Darling Dave lived for fourteen years with our neighbors Gary and Nancy. They adopted him from sheep farmers at the greenmarket in Union Square, NYC. He was the last puppy in the box, a Border Collie/Australian Shepherd mix. Dave loved his toys, his people, his treats. Many of us loved Dave. I was one. Dave had a set of ears that were like gorgeous instruments, and he played them. Nancy called in February to commission me to make portraits of Dave as a surprise for Gary’s birthday. Dave died in March, just after his 14th birthday and a few days before Gary’s 50th. I loved spending the time with him to make these portraits. His eyes gazed back at me with such depth and clarity. Sweet dreams, you beautiful Dave, you.
Strong-willed and self-sufficient, Foxy arrived and departed on her own terms.
Foxy was sitting in my husband’s lap when I got back from church that peaceful autumn morning. There they were, the two of them, on the front porch rocking in the wooden rocker, Foxy’s head hidden in the bend of his arm.
“Look what came to live with us,” he said with a smile.
“Don’t get attached, Eddie,” I said, as I walked up the porch steps. Our four-year-old Blue Healer, Yeti, had just died of a respiratory disease. Both of us were still reeling from that. Now, I wondered how he thought this little pup could ever take her place.
“Cowboy brought her while you were gone,” Eddie said. “He had heard about Yeti.”
“Okay,” I said with raised eyebrows. “Let’s hear it.”
He held Foxy closer as he recounted the visit. “This pup was meant for you and the missus,” Cowboy had said, pulling the little sandy ball of fur out of his backseat. “This here’s Foxy.”
“Where did you come from, little girl?” Eddie asked, when Cowboy handed her over. Foxy was timid and shaking, but as he held her close and talked to her, she calmed down. Eddie has a way with animals.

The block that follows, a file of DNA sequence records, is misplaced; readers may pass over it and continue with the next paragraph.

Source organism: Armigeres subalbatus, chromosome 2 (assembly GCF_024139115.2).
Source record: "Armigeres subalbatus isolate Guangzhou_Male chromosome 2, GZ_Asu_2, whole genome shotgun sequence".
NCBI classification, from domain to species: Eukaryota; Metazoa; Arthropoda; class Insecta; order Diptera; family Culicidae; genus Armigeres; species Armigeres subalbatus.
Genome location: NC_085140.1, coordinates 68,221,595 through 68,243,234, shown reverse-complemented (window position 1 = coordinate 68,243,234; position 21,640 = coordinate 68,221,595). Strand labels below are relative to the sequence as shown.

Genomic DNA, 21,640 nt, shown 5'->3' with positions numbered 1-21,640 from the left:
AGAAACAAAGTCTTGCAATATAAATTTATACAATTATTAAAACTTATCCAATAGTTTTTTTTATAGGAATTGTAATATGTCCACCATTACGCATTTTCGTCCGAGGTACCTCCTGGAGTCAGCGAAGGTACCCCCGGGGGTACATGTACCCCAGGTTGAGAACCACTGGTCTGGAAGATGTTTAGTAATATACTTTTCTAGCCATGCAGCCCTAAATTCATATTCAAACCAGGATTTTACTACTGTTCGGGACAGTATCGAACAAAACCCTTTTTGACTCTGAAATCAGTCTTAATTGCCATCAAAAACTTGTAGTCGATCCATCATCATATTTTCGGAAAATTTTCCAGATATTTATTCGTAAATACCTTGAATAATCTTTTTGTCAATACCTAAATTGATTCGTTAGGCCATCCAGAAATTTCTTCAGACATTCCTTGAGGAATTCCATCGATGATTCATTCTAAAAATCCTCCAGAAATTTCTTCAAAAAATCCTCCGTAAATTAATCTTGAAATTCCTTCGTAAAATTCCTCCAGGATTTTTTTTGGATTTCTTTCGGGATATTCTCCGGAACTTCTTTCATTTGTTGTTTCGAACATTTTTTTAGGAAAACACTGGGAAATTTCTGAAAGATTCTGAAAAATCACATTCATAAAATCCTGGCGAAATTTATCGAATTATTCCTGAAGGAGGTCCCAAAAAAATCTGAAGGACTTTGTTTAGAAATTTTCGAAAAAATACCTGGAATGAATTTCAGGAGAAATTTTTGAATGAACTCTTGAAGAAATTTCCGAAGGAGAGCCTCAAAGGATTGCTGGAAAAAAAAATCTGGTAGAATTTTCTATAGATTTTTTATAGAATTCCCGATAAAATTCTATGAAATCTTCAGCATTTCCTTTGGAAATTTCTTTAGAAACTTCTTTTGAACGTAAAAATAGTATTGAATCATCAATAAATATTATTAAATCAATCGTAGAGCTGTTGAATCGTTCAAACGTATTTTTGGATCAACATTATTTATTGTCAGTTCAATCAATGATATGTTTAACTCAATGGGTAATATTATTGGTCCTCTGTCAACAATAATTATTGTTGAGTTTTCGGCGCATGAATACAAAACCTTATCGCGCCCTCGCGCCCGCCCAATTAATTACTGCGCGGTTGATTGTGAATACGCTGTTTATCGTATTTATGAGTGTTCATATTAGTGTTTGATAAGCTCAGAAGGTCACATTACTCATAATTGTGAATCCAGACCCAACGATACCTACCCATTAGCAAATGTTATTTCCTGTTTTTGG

“My dogs dragged her up out of the woods a while back. I’ve been lookin’ for her a good home ever since. First I thought they’d caught ’em a baby groundhog. Kinda looks like a Pam-a-nar-i-an, don’t she?”
Eddie smiled. He appreciated Cowboy’s down-home use of the English language. And, he was right. She looked like she might have a little Pomeranian in her, but from the size of her fur-covered paws, she was going to be a much larger dog. She looked a lot like some of the coyotes we had seen in the area.
Then, according to my husband’s story, Cowboy drove off without giving him a chance to refuse. Knowing Eddie’s love for animals, I was skeptical.
“Linda, say hello to Foxy,” Eddie said as I studied her from a distance. Her big brown eyes, wild as a wolf, looked away from me as if making eye contact would be too risky. She looked like a little red fox, cute as a button, and a sly one. Her eyes darted from side to side.
Always the optimist, Eddie said, “I like her. Let’s give her a chance.” He held Foxy in his lap much of the day, fearing that if he turned her loose, she’d run away. “Okay, girl,” he finally said. “If you want to stay, it’s up to you.” When he let her go, she circled the house a few times, then, came back to lie on the porch. The decision was made, but it would be on her terms.
Our vet looked Foxy over and said she was probably a “coy dog,” a mix between a coyote and a domesticated dog. She had thick fur instead of hair, pointed ears and nose, and a wild nature that was unmistakable. Now, we understood her a little better. She had a wild side to her on the one hand and a need to be loved on the other. The combination made warming up to Foxy a real challenge.
Progress was slow. The first few months, Foxy continued to keep her distance. She circled us when we walked in the yard and wouldn’t come to us when we called. She and I had one thing in common—we were both afraid of getting too close.
Sometimes, even Eddie, got discouraged, but we could see Foxy gradually coming our way. Her independent personality couldn’t be rushed or forced. We gave her space and backed off. It was up to her.
Eddie taught her to tree squirrels. But, there was one major drawback to teaching her to hunt. Every time he pulled out a gun, she was gone, quick as a whip, back to the house. She loved to hunt so long as the gun stayed out of sight.
One turbulent April night, Foxy jumped up in bed with us. She had never done that, so I knew something was wrong. I tried to coax her out of the bed, but it was no use. She wasn’t leaving our sides. We awoke around three o’clock in the morning to the sound of a freight train. A tornado hit the back of the farm, uprooting many large trees, but, luckily, our house was spared. Foxy’s warning would not go unheeded next time.